Tadej Pogačar is beatable: The Tour de France battle is on

Jonas Vingegaard got the better of Tadej Pogačar after a testing day in the Massif Central, proving that this Tour has the makings to be another closely-fought battle between the pair

There was a time when it looked like pink, yellow, rainbows and Olympic gold could all be his. The way that Tadej Pogačar rode in the Giro d’Italia a few weeks ago proved him as undoubtedly, unquestionably the best rider in the world. A few weeks later in the first few stages of the Tour de France, his reputation was, pretty much, holding. He took time on his rivals on the only mountain stage up the Galibier, and finished in second place on the time trial to Remco Evenepoel. The yellow jersey was on his shoulders going into the first rest day. It looked like the race was his for the taking.

Everything changed on Wednesday in the Massif Central. 211 kilometres and over 4000 metres of elevation gain over the rolling punchy French hills was pure Pogačar territory. Everyone knew that the attack would come on the final climbs: his UAE Team Emirates squad rode the stage with dominance, taking to the front of the peloton and controlling the breakaway to make their intentions clear from the off. So far this season, Pogačar has been able to set his troops to work like this. Previously, he didn't have to worry about mind games or keeping his cards close to his chest because he could always ride away from his rivals when the moment came.

That was, before Jonas Vingegaard was in a bike race with him. When the Slovenian rider made that much anticipated move on the penultimate climb of stage 11, the gap between him and his rivals opened as expected. But the stage did not go to Pogačar’s preferred script. The gap was closed by his long-time Visma-Lease a Bike adversary and the challenge of winning this Tour de France got a whole lot tougher for UAE Team Emirates.

“Actually the final climb was really hard, I didn't know how far to finish I had, I was a bit confused in the moment and with one kilometre to go until the top of climb, Jonas was really flying towards me, I was little bit surprised,” Pogačar admitted after the race. “I waited for him, took some rest and saw the top of the mountain. In the end I decided to wait for him and outsprint him at the top of the climb. Maybe it would have been better if I went over the limit for me and tried to make a gap on this climb, but he was going really good in the final kilometres.”

Photo: ASO/Billy Ceusters

The Slovenian rider’s surprise at Vingegaard’s ability to catch and outsprint him today comes, in part, due to the Danish rider’s lead-up to this race. Visma-Lease a Bike have said on multiple occasions that it is a victory for Vingegaard to be on the start line of the Tour de France at all after his career-threatening crash in the Basque Country earlier this season, and the team have played down expectations regarding his form. Whether they have been bluffing up to this point or not is all part of the game, and after today’s stage, Visma-Lease a Bike seem to be winning.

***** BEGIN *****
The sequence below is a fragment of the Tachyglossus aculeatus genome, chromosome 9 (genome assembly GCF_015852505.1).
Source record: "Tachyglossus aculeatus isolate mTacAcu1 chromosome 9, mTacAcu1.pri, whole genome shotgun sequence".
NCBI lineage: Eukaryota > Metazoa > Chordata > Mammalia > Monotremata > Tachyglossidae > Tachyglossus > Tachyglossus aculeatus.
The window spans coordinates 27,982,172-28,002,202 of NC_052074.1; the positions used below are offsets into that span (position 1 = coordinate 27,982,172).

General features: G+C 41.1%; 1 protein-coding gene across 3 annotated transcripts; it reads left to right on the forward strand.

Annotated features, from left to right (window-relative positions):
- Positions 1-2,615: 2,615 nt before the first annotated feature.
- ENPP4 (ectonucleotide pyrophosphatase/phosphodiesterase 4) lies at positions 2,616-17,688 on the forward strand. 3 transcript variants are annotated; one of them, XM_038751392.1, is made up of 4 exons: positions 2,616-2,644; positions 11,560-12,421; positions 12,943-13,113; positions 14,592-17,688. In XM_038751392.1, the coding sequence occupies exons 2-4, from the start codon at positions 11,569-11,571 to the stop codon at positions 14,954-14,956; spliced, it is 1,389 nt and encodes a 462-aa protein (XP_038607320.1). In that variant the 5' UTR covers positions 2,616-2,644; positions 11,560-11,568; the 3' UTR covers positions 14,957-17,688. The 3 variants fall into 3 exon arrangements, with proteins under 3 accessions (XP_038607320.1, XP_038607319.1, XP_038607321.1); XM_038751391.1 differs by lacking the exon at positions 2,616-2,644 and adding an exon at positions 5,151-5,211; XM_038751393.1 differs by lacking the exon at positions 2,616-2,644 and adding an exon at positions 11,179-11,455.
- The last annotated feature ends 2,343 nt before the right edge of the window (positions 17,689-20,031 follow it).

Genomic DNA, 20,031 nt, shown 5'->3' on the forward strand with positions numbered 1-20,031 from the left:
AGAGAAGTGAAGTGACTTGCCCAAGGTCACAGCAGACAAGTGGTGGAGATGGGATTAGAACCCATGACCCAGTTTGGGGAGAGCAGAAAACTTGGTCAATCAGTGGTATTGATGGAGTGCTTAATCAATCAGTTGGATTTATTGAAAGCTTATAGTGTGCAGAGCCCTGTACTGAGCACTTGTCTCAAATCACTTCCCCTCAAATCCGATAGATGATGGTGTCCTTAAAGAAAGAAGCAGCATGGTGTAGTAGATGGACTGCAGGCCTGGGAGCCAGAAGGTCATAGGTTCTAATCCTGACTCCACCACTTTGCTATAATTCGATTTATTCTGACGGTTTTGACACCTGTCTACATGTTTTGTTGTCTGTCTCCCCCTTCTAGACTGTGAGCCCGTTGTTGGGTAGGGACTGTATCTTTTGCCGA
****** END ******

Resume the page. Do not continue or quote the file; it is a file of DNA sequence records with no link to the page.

“It was a sprint after a tough day, Jonas was five centimetres faster than me today so chapeau to him, he deserved this victory, now everyone sees he is in the best shape of his career,” Pogačar commented after the race. “I think if you ask me, now we can say it’s a fair fight, it was a really interesting stage. In my eyes, if I was a fan watching it on TV, it would be one of the best stages ever. From my side, I was disappointed that I didn't take the stage win but it was a good day out there and I was still feeling really good. Hats off to Jonas beating me in the sprint, there will be more opportunities.”

While Pogačar’s answers regarding Vingegaard’s form were measured and respectful after he was beaten in today’s stage, there is no denying that there has been tension between the pair in this Tour de France so far. There were cutting words from the UAE Team Emirates rider during Monday’s press conference regarding Visma’s racing style in the gravel stage (Pogačar argued that the team is completely riding against him rather than worrying about other rivals), and there have been accusations thrown around that Vingegaard has been bluffing regarding his form all along. It’s a far cry from the hand holding on descents and hugging that we’ve seen from the pair in years gone by.

“I don’t see an advantage to Jonas, today we were pretty equal but at different times of the stage,” Pogačar said after the race. “Today was a different type of racing than what we will have in the next few days. We will see in big mountains how it will go in the Pyrenees. We can say that we are at a more or less similar level throughout the whole general view.”

In many ways, this Tour de France has been as much about mind games and speculation than it has about how the race has actually played out on the road. There have been criticisms of negative racing styles and the questioning of whether riders were being truthful about their form – it’s been a close-fought, tense and finely-strung battle so far. As the race heads further into the hills later this week and the general classification begins to be decided, everything will become much clearer. After stage 11 to Valloire, however, there is one, crucial takeaway: Tadej Pogačar can be beaten.

Cover photo: Zac Williams/SWpix

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